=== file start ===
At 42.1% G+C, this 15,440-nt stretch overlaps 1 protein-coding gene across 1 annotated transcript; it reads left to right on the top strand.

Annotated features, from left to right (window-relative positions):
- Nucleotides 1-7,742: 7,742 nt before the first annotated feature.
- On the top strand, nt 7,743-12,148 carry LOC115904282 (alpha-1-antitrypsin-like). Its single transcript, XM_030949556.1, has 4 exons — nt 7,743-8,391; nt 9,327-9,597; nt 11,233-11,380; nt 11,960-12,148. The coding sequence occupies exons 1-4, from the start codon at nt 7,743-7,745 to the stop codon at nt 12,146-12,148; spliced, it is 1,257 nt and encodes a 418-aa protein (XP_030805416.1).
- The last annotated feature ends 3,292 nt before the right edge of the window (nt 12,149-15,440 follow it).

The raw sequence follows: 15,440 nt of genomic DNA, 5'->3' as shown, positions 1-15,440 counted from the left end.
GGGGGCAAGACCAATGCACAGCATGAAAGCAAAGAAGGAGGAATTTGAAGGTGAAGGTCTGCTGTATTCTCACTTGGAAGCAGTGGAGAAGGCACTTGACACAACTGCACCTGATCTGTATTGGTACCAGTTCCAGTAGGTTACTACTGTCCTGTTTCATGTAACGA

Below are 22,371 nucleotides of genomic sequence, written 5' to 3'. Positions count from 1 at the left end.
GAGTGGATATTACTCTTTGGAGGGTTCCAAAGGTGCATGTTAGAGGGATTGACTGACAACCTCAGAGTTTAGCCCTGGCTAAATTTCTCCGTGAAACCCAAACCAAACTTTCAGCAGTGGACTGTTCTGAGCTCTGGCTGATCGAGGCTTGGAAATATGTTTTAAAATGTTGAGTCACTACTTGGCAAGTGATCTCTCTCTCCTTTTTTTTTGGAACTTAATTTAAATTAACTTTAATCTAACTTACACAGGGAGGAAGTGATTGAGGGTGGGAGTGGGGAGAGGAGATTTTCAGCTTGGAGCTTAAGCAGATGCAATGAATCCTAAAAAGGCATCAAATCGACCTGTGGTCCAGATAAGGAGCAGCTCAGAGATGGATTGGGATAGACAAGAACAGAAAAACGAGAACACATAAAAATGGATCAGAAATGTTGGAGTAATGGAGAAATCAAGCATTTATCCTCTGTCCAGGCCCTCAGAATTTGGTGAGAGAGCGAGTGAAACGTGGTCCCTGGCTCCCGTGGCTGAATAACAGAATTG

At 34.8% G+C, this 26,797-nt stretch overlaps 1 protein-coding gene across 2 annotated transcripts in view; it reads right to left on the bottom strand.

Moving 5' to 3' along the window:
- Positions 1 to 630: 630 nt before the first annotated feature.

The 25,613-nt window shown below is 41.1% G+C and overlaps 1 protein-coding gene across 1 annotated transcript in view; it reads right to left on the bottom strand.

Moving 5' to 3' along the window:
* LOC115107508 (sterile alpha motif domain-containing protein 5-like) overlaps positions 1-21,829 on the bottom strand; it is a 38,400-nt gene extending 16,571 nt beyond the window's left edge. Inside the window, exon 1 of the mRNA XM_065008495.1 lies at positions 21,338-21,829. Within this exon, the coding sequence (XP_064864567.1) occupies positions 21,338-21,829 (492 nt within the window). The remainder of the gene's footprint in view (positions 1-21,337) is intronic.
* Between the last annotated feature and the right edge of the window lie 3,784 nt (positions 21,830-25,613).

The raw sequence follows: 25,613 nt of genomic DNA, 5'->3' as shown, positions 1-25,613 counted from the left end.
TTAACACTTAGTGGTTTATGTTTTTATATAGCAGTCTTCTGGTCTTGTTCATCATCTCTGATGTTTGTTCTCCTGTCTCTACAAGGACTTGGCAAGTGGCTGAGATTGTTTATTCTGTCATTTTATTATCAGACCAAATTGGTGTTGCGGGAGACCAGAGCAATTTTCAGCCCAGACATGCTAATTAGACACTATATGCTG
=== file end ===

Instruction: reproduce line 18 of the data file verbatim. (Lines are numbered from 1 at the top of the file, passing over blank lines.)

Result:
TTAACACTTAGTGGTTTATGTTTTTATATAGCAGTCTTCTGGTCTTGTTCATCATCTCTGATGTTTGTTCTCCTGTCTCTACAAGGACTTGGCAAGTGGCTGAGATTGTTTATTCTGTCATTTTATTATCAGACCAAATTGGTGTTGCGGGAGACCAGAGCAATTTTCAGCCCAGACATGCTAATTAGACACTATATGCTG